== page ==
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Report Identifies The Most Dangerous Streets For Pedestrian Deaths In New York

Hundreds of pedestrians in New York City are injured killed in motor vehicle accidents each year.

New York’s Tri-State Transportation Campaign identified the most dangerous roads in the tri-state region for pedestrian fatalities. Their analysis creates a picture of pedestrian accidents on the streets of New York. In addition to reporting the numbers of accidents and deaths, TSTC’s “Most Dangerous Roads for Walking” report ranks streets in terms of total pedestrian fatalities from 2011 to 2013, and the ages of those killed.

The report was based on data from the National Highway Traffic Safety Administration.

According to the TSTC press release, 732 pedestrians were killed between 2011 and 2013 in traffic accidents that occurred in New York’s 12 downstate counties. Overall, 1,266 pedestrians were killed in the tri-state region during this time period. This means, more than 60% of the pedestrians killed were hit in the five boroughs.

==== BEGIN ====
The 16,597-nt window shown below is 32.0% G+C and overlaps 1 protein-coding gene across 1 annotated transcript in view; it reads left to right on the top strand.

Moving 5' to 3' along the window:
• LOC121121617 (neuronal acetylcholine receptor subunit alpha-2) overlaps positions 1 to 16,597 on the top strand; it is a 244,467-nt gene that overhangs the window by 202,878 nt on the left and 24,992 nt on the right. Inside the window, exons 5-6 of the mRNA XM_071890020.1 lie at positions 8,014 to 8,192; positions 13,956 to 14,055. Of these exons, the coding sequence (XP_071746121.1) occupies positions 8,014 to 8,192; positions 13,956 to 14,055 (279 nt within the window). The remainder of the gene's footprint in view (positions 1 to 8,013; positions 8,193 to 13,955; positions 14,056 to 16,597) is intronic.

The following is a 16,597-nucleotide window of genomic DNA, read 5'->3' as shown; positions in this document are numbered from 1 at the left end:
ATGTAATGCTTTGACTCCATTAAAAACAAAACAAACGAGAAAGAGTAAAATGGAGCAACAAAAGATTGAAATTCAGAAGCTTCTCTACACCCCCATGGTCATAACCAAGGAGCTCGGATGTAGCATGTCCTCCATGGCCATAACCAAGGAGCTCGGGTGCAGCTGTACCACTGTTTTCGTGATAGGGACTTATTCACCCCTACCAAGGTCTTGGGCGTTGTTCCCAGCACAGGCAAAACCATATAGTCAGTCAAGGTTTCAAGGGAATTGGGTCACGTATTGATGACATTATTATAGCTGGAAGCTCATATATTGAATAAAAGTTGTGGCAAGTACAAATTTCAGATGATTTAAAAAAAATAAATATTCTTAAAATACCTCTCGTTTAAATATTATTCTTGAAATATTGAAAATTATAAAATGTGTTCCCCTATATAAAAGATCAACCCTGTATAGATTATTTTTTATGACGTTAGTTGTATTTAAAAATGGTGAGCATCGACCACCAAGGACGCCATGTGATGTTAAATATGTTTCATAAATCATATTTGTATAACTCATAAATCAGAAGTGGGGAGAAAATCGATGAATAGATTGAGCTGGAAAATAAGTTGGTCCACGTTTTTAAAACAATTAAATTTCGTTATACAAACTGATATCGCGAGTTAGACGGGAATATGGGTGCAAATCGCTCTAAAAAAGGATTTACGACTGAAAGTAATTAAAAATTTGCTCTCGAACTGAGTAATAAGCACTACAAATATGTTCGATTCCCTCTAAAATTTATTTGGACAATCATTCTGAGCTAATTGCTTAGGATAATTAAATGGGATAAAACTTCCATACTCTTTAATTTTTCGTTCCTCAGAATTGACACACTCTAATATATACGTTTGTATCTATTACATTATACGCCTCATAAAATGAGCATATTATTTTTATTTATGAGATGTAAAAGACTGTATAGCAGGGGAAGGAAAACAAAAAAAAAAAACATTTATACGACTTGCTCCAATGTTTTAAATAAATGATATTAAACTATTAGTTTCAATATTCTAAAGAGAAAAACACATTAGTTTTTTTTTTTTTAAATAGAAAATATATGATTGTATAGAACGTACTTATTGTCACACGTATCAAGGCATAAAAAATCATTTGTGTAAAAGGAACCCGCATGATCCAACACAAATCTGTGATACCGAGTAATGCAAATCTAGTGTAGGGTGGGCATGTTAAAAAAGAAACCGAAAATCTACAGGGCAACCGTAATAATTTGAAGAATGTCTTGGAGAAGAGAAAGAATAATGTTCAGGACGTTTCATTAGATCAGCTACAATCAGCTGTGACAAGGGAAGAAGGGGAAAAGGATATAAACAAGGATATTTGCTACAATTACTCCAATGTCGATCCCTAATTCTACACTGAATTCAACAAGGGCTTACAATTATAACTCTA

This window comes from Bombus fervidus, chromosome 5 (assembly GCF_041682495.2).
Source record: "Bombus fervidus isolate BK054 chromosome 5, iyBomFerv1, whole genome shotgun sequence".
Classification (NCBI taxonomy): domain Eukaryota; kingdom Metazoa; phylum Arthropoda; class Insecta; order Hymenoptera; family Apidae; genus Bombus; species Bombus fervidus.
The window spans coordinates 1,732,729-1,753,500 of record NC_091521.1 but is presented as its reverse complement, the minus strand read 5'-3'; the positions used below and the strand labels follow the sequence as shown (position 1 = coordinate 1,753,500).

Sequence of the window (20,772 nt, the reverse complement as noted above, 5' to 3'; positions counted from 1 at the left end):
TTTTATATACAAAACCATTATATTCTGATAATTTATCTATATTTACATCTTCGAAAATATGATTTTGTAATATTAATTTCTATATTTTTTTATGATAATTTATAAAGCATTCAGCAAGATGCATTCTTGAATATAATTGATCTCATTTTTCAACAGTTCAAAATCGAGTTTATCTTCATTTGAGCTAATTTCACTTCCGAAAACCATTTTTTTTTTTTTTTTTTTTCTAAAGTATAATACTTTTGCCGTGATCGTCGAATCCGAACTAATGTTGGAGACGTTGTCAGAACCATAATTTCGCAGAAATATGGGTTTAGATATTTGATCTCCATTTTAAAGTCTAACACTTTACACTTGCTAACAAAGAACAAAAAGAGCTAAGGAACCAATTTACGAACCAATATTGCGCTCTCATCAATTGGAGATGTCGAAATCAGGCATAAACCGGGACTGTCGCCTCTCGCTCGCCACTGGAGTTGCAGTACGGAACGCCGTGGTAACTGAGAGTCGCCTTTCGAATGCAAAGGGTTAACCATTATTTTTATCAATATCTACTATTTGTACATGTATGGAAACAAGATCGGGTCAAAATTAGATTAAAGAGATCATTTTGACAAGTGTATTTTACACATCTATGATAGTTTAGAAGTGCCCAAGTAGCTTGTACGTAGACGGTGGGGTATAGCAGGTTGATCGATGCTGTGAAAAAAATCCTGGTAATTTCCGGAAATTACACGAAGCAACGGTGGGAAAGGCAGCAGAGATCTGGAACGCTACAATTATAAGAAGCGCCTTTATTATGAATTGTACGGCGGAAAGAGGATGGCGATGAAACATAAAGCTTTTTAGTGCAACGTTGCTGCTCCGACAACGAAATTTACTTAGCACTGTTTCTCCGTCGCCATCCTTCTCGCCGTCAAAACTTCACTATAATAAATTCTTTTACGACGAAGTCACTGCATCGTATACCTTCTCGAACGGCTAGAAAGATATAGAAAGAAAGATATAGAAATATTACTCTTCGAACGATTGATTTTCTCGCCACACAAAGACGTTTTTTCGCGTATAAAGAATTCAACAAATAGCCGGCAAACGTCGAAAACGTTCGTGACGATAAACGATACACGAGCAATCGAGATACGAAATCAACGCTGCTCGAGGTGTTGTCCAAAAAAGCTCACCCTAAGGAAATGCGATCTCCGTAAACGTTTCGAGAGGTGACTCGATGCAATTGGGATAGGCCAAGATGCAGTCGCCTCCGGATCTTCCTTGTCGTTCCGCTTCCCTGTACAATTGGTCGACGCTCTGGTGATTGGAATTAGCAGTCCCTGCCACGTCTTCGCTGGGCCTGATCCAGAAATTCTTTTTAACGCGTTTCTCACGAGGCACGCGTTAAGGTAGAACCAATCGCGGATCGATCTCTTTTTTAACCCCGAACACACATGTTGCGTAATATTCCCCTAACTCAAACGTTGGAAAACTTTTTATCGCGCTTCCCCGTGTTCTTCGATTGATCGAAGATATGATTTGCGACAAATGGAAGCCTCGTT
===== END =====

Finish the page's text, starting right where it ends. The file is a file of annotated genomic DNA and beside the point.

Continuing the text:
As compiled by Streetsblog NYC, below are the number of pedestrian fatalities by borough, and the streets in each borough with the most fatal accidents:

  • Brooklyn (130 total): Flatbush Avenue (10), Eastern Parkway (7), Broadway (5), Atlantic Avenue (5)
  • Queens (127 total): Woodhaven Boulevard (9), Queens Boulevard (8), Rockaway Boulevard (7), Jamaica Avenue (6), Northern Boulevard (6), Hillside Avenue (5)
  • Manhattan (95 total): First Avenue (7), Broadway (6), Second Avenue (5), Third Avenue (5), Seventh Avenue/ACP Jr. Boulevard (5), Ninth Avenue/Columbus Avenue (5)
  • The Bronx (83 total): Grand Concourse (10), White Plans Road (6), Bruckner Boulevard (4), E. 233rd Street (4), E. Fordham Road (4)
  • Staten Island (18): Forest Hill Road (2), Richmond Road (2), Victory Boulevard (2)

Each borough fact sheet, linked above, includes a map of fatality locations, coded by the age of the victim.

According to the New York Daily News (3.4.15), city transportation officials said 138 pedestrians were killed in the five boroughs in 2014, the year Vision Zero was rolled out. This was the lowest number of deaths on record. New York City’s Vision Zero program’s success has been attributed to initiatives including lower municipal speed limits, pedestrian safety cameras in targeted locations and legislation penalizing drivers who fail to yield to the right of way to pedestrians.


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